It’s A Big, Busy Metro Out There – If You Can’t Make It To Everything, Here’s Where To Start→
April 7-May 3, Kasum Contemporary Art
A life spent in exploring and teaching creativity doesn’t mean there’s nothing left to discover in the world of art, as after 35 plus years as an instructor, with 40 focusing on ceramics, LeRoy Schultz is still pursuing new avenues of work. His latest endeavors, examples of which are collected in the new exhibit Contemporary Totems, is on freestanding and wall-mounted wooden sculptural assemblages; items built into remembrances.
Showcase of Grace
April 3-12, OU Reynolds PAC
OU’s resident ballet company struts its superbly impressive stuff in this annual spring performance – the Oklahoma Festival Ballet weaves physical magic in a program of contemporary and classical works highlighted by the showstopping “Kingdom of the Shades” section from Marcus Petipa’s “La Bayadere.” Whether or not that rings any bells, you’re in for a treat.
April 15, Rose State PAC
Those of us still mourning the end of “Parks and Recreation” (sniff) can take some solace in this: mustachioed man among men Nick Offerman is coming to town to share a stage with his beloved wife and OKC native Megan Mullally, so they can crack wise about their mutual romance, and share way too many humorous details about their energetic amorousness. Seriously, mature audiences only.
Season of Inspiration
April 11, Oak Tree Country Club
Happy birthday, Fine Arts Institute of Edmond! The community creativity organization is turning 30 in 2015, and celebrating with an especially festive Spring Sampler Evening of Art – guests will be feted with fine food and wine, mingle with friends old and new and bid on auction treats including Chihuly art and a trip to Vienna. Here’s to 30 more years.
A Small Touch of Magic
April 18, Petroleum Club
The event is on the 35th floor, but participating kids will be heading down a rabbit hole anyway; odd things just happen in Wonderland. That’s the theme for this year’s Fairy Tale Ball, and Oklahoma Children’s Theater has plenty of practice at putting together a wildly entertaining evening for youngsters, tweens and parents alike in separate segments of celebration – costumes are encouraged.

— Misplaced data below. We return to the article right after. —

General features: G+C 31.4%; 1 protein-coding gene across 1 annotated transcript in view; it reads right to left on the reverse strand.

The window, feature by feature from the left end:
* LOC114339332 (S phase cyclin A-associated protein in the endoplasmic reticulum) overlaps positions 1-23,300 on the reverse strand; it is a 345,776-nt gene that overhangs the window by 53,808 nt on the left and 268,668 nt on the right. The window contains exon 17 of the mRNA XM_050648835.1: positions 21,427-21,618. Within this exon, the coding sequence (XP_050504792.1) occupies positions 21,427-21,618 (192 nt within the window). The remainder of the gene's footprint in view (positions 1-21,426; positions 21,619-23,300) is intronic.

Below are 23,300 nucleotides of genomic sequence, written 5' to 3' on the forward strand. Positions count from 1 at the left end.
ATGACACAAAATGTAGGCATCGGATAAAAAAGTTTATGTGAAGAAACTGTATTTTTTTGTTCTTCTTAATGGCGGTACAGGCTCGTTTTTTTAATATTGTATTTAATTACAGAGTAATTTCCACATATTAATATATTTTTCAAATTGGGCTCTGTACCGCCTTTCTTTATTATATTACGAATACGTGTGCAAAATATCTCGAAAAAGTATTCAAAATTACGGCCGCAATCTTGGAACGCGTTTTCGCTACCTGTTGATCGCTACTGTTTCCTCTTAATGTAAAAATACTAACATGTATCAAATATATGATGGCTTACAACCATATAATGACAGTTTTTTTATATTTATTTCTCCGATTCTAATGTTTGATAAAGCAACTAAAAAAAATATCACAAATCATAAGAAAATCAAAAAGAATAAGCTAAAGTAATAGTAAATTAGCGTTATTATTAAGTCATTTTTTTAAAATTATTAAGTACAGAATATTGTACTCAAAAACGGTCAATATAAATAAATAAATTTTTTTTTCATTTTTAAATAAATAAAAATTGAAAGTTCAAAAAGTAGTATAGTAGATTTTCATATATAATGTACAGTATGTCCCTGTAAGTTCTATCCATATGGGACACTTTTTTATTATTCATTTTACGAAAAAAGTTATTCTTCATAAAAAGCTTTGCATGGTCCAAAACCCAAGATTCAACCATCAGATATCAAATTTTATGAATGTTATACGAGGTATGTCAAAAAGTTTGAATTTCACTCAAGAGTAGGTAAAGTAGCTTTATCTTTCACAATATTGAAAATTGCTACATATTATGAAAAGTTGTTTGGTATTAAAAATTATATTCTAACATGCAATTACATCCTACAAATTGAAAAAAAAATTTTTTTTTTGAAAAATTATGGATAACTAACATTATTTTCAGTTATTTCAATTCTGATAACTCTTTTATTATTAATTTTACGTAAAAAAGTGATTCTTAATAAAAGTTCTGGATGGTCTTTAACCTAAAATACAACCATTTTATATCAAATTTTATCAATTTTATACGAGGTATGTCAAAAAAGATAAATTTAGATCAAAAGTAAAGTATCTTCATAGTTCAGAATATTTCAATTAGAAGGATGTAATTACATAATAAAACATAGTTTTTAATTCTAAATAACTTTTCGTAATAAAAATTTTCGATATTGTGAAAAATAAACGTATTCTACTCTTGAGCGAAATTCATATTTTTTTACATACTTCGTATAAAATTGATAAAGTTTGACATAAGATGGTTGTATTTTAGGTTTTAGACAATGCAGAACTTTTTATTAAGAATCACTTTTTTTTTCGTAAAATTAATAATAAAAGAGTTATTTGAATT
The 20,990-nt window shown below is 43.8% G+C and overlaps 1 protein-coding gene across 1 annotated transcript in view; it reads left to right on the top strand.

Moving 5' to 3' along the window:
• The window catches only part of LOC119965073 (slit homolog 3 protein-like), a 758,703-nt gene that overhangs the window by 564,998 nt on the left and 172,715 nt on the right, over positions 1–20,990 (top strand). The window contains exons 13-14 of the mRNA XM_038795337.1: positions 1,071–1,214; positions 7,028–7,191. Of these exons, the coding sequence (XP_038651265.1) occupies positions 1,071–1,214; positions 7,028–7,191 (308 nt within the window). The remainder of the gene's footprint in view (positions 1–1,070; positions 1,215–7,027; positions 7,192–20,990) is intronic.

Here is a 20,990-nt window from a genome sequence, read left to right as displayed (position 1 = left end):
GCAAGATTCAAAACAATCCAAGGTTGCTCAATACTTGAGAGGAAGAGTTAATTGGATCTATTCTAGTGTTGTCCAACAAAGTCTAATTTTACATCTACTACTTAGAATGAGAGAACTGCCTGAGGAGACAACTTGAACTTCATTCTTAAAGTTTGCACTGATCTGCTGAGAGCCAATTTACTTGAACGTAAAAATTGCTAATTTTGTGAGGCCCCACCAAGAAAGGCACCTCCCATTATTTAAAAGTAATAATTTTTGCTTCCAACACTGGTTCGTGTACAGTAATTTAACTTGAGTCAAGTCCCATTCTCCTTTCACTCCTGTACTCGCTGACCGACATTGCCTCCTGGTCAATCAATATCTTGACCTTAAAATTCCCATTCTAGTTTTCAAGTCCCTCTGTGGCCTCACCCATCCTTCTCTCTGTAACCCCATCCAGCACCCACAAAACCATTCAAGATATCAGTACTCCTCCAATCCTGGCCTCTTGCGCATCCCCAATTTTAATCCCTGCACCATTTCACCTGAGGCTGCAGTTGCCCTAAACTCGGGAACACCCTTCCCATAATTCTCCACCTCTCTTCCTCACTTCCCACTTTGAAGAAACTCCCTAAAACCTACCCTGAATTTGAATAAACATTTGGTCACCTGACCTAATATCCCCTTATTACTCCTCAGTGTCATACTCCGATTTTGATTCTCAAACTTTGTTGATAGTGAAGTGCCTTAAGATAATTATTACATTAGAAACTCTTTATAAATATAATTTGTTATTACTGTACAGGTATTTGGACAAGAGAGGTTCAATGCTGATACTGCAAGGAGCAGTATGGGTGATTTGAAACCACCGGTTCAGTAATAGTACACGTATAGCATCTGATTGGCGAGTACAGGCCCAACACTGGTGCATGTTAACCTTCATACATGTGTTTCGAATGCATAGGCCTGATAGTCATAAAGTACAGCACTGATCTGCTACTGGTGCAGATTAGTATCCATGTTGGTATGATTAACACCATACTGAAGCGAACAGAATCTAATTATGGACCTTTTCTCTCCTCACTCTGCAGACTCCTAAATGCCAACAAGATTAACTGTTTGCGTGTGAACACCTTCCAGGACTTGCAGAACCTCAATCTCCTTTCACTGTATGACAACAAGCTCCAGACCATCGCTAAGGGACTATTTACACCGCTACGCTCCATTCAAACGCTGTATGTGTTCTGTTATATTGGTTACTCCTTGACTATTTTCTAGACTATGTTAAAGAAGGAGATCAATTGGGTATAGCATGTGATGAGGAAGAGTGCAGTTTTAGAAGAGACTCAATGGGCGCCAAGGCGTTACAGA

Remembering the Greats
April 17-18, National Cowboy & Western Heritage Museum
The legacy of the American West is an unusual mixture of fictionalized hero-worship and genuine larger-than-life derring-do. Some of its greatest legends, real and imagined, are honored annually by the National Cowboy & Western Heritage Museum – the Western Heritage Awards, and its preliminary Jingle Jangle Mingle, are a black-tie pleasure of preserving the best parts of the West.
Song of the Human Spirit
April 12, OKC Civic Center
Suffering as few others have, the prisoners of the Theresienstadt concentration camp displayed a monumental strength of spirit in learning and performing a Verdi oratorio – Canterbury Choral Society honors their story as Murry Sidlin conducts the choir in a multimedia concert (featuring survivors’ testimony) called the Defiant Requiem. The performance itself will be beautiful; its history makes it sublime.
Eat, Drink, Read
April 14, OKC Golf &Country Club
Whether you know him from his frequent appearances on “Wait, Wait, Don’t Tell Me” or some of his 20 books written over the last 30-plus years, it should be good news that satirical writer P.J. O’Rourke is headed to town for the Metropolitan Library System’s 13th annual Literary Voices dinner. In fact, it’s good for the community too, since proceeds broaden the reach of library resources.
Four for the Show
April 20-21, All Souls Church and St. Paul’s Cathedral
They’ve had an excellent run of guest artists, but now that the season is winding down, the musicians of the Brightmusic chamber ensemble are going back to basics. Piano, violin, viola and cello star in a concert titled “The Piano Quartet,” which consists of three takes on its titular composition from Mozart, Brahms and Turina. Intricate, elegant, thoroughly enjoyable.
The Journey Continues
April 26, OKC National Memorial
What was more important than the damage from the 1995 bombing was the city’s response to it; it’s fitting that the Memorial Museum is newly refurbished and expanded, and the OKC Memorial Marathon – now in its 15th year – has grown to a massive event that draws tens of thousands from around the world while still exuding community support for participants. We are not running from our past; we keep racing, and remember.